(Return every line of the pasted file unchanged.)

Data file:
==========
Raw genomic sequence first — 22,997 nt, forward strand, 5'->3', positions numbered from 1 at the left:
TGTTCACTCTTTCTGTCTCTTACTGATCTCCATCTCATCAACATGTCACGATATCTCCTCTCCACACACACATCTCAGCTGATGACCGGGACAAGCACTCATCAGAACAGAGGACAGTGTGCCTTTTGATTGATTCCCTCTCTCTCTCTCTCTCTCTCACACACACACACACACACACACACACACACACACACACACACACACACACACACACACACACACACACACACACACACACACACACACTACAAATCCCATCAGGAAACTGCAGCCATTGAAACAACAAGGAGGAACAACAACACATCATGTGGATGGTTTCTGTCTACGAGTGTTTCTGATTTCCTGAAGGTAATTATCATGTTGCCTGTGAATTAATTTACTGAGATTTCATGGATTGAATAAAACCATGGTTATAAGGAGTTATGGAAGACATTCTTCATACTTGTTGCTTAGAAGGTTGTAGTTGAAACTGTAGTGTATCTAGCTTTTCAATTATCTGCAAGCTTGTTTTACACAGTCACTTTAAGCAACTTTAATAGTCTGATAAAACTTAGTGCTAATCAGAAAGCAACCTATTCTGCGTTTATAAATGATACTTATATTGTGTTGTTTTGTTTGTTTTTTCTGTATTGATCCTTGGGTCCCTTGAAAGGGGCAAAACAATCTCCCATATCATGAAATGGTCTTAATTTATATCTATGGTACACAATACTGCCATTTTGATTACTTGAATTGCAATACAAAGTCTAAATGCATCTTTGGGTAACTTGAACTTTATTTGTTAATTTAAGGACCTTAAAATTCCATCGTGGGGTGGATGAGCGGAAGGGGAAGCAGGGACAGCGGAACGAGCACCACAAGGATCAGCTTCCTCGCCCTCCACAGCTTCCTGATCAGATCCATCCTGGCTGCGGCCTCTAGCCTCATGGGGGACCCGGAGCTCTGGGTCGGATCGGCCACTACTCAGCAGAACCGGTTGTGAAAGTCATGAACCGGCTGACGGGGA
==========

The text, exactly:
Raw genomic sequence first — 22,997 nt, forward strand, 5'->3', positions numbered from 1 at the left:
TGTTCACTCTTTCTGTCTCTTACTGATCTCCATCTCATCAACATGTCACGATATCTCCTCTCCACACACACATCTCAGCTGATGACCGGGACAAGCACTCATCAGAACAGAGGACAGTGTGCCTTTTGATTGATTCCCTCTCTCTCTCTCTCTCTCTCACACACACACACACACACACACACACACACACACACACACACACACACACACACACACACACACACACACACACACACACACACACACTACAAATCCCATCAGGAAACTGCAGCCATTGAAACAACAAGGAGGAACAACAACACATCATGTGGATGGTTTCTGTCTACGAGTGTTTCTGATTTCCTGAAGGTAATTATCATGTTGCCTGTGAATTAATTTACTGAGATTTCATGGATTGAATAAAACCATGGTTATAAGGAGTTATGGAAGACATTCTTCATACTTGTTGCTTAGAAGGTTGTAGTTGAAACTGTAGTGTATCTAGCTTTTCAATTATCTGCAAGCTTGTTTTACACAGTCACTTTAAGCAACTTTAATAGTCTGATAAAACTTAGTGCTAATCAGAAAGCAACCTATTCTGCGTTTATAAATGATACTTATATTGTGTTGTTTTGTTTGTTTTTTCTGTATTGATCCTTGGGTCCCTTGAAAGGGGCAAAACAATCTCCCATATCATGAAATGGTCTTAATTTATATCTATGGTACACAATACTGCCATTTTGATTACTTGAATTGCAATACAAAGTCTAAATGCATCTTTGGGTAACTTGAACTTTATTTGTTAATTTAAGGACCTTAAAATTCCATCGTGGGGTGGATGAGCGGAAGGGGAAGCAGGGACAGCGGAACGAGCACCACAAGGATCAGCTTCCTCGCCCTCCACAGCTTCCTGATCAGATCCATCCTGGCTGCGGCCTCTAGCCTCATGGGGGACCCGGAGCTCTGGGTCGGATCGGCCACTACTCAGCAGAACCGGTTGTGAAAGTCATGAACCGGCTGACGGGGA